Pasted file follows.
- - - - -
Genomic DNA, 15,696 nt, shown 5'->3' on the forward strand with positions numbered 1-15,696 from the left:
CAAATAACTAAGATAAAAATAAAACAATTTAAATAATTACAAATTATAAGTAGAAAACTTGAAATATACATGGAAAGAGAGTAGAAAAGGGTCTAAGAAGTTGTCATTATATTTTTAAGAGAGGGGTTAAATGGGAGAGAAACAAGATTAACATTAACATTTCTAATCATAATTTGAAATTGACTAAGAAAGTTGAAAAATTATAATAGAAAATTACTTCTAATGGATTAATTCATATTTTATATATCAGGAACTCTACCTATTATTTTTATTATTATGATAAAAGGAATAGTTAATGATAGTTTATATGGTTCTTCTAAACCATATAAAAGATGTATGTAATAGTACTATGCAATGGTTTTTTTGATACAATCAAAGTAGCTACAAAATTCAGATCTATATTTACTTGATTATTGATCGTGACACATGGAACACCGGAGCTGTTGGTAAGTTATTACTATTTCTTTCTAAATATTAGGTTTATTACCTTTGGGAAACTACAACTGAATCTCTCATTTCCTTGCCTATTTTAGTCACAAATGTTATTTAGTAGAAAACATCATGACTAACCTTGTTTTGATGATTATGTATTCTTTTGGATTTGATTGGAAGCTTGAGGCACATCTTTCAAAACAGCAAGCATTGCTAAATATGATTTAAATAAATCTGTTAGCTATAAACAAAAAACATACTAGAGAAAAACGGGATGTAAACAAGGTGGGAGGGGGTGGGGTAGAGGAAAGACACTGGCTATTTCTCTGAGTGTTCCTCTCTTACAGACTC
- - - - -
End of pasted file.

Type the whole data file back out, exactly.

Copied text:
Genomic DNA, 15,696 nt, shown 5'->3' on the forward strand with positions numbered 1-15,696 from the left:
CAAATAACTAAGATAAAAATAAAACAATTTAAATAATTACAAATTATAAGTAGAAAACTTGAAATATACATGGAAAGAGAGTAGAAAAGGGTCTAAGAAGTTGTCATTATATTTTTAAGAGAGGGGTTAAATGGGAGAGAAACAAGATTAACATTAACATTTCTAATCATAATTTGAAATTGACTAAGAAAGTTGAAAAATTATAATAGAAAATTACTTCTAATGGATTAATTCATATTTTATATATCAGGAACTCTACCTATTATTTTTATTATTATGATAAAAGGAATAGTTAATGATAGTTTATATGGTTCTTCTAAACCATATAAAAGATGTATGTAATAGTACTATGCAATGGTTTTTTTGATACAATCAAAGTAGCTACAAAATTCAGATCTATATTTACTTGATTATTGATCGTGACACATGGAACACCGGAGCTGTTGGTAAGTTATTACTATTTCTTTCTAAATATTAGGTTTATTACCTTTGGGAAACTACAACTGAATCTCTCATTTCCTTGCCTATTTTAGTCACAAATGTTATTTAGTAGAAAACATCATGACTAACCTTGTTTTGATGATTATGTATTCTTTTGGATTTGATTGGAAGCTTGAGGCACATCTTTCAAAACAGCAAGCATTGCTAAATATGATTTAAATAAATCTGTTAGCTATAAACAAAAAACATACTAGAGAAAAACGGGATGTAAACAAGGTGGGAGGGGGTGGGGTAGAGGAAAGACACTGGCTATTTCTCTGAGTGTTCCTCTCTTACAGACTC